With the announcement that it will be using social networking sites like Facebook and Twitter to encourage students to embrace the back-to-school season, Chicago Public Schools are taking a big step in relating to kids in their own domain. The district has set up a Twitter account, CPSbacktoschool, and hopes celebrity and media partners will get the word out about the first day of school via Facebook.
But CPS’ decision to leverage Twitter is odd, given research that shows teens don’t use the microblogging service. Facebook and MySpace are the realms of teenagers, while Twitter has proven to be the “it” network for tech geeks, journalists, potato loving spambots and, well, grown ups.
“We’re excited about moving our message into the realm of these social networking media, and we believe this initiative could have implications on how school districts throughout the country increasingly will communicate with their various constituencies,” said CPS chief Ron Huberman last week.
It may be a case of CPS thinking that since everyone else is on Twitter, the school system should be, too.
But a quick glance at CPS’ back-to-school tweets, shows there’s a disconnect.
Alexander Russo, a blogger who covers CPS on his District 299 blog, tweeted that CPS doesn’t understand that Twitter is not a teen haven: “Chicago tweets ‘back 2 skool’ notices 2 kids & parents . Guess they don’t know kids don’t twttr.” (sic)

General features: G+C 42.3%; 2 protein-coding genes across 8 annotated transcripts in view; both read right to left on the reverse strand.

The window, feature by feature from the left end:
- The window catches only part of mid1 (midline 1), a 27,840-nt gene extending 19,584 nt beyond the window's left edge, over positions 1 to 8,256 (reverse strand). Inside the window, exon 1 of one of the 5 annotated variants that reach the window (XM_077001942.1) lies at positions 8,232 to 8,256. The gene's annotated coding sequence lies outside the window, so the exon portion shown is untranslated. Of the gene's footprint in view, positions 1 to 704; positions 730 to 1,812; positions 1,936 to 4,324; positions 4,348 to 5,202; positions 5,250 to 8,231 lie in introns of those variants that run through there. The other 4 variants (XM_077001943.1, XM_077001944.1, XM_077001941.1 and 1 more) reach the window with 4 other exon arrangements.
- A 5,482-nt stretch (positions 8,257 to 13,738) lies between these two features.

It’s a clear dig at CPS, yet CPS diligently re-tweeted Russo’s note, as is customary to do in the Twitterverse when you find something worth sharing. It shows there may be a lack of understanding on how to leverage the social media tool.
For an expert look at how CPS is using social media, and specifically Twitter, I turned to an old colleague, Gini Dietrich, president and CEO of local PR agency, Arment Dietrich, Inc.
“By looking at their Twitter stream, it’s hard to tell what they’re trying to do, other than get Ana Devlantes to do a story,” Dietrich says.
That may be difficult, given Devlantes’ recent unemployed status -- she recently left NBC -- and Dietrich thinks CPS needs to decide who it is targeting on Twitter.
“If their objective is to get information to parents that they’d normally send home with kids, I think they’re using it appropriately. If they’re trying to get class and extracurricular activity information to students, they are wasting their time,” she says. “Their news release doesn’t tell me much, either, other than they want kids in classes on the first day. Is it the job of the kid to get there or is it the job of the parent to get them there?”
“If they figure out their audience is parents, this probably will work. If their audience is the kids, they’d better get over to Facebook and stop wasting time on Twitter,” says Dietrich, who blogs about social media topics. She says it looks as if CPS needs to reevaluate its social media strategy to decide once and for all who it is trying to reach on Twitter.
“Their level of understanding is pretty small and they could end up hurting their brand if they don’t hurry and find someone with some experience to at least help them set the strategy and figure out the right campaigns,” she says.